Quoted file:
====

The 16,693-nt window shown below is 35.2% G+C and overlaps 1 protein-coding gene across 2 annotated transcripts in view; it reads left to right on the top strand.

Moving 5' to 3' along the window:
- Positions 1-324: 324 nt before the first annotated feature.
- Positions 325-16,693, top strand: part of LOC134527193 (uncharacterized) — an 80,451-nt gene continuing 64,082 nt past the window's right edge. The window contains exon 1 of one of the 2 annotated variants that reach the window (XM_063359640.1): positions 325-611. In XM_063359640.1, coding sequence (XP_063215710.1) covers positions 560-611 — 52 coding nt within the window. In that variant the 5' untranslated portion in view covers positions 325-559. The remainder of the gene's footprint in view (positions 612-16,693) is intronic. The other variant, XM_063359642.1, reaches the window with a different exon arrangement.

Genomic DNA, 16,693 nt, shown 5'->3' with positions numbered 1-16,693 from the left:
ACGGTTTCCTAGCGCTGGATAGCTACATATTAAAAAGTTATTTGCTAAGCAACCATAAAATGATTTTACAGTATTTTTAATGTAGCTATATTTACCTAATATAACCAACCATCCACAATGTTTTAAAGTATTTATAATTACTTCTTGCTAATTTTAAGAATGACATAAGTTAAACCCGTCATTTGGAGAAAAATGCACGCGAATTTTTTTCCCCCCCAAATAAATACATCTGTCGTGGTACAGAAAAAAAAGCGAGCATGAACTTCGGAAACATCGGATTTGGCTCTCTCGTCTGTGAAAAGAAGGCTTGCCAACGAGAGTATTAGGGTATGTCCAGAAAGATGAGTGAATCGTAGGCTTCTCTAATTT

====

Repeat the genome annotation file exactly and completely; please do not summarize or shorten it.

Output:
The 16,693-nt window shown below is 35.2% G+C and overlaps 1 protein-coding gene across 2 annotated transcripts in view; it reads left to right on the top strand.

Moving 5' to 3' along the window:
- Positions 1-324: 324 nt before the first annotated feature.
- Positions 325-16,693, top strand: part of LOC134527193 (uncharacterized) — an 80,451-nt gene continuing 64,082 nt past the window's right edge. The window contains exon 1 of one of the 2 annotated variants that reach the window (XM_063359640.1): positions 325-611. In XM_063359640.1, coding sequence (XP_063215710.1) covers positions 560-611 — 52 coding nt within the window. In that variant the 5' untranslated portion in view covers positions 325-559. The remainder of the gene's footprint in view (positions 612-16,693) is intronic. The other variant, XM_063359642.1, reaches the window with a different exon arrangement.

Genomic DNA, 16,693 nt, shown 5'->3' with positions numbered 1-16,693 from the left:
ACGGTTTCCTAGCGCTGGATAGCTACATATTAAAAAGTTATTTGCTAAGCAACCATAAAATGATTTTACAGTATTTTTAATGTAGCTATATTTACCTAATATAACCAACCATCCACAATGTTTTAAAGTATTTATAATTACTTCTTGCTAATTTTAAGAATGACATAAGTTAAACCCGTCATTTGGAGAAAAATGCACGCGAATTTTTTTCCCCCCCAAATAAATACATCTGTCGTGGTACAGAAAAAAAAGCGAGCATGAACTTCGGAAACATCGGATTTGGCTCTCTCGTCTGTGAAAAGAAGGCTTGCCAACGAGAGTATTAGGGTATGTCCAGAAAGATGAGTGAATCGTAGGCTTCTCTAATTT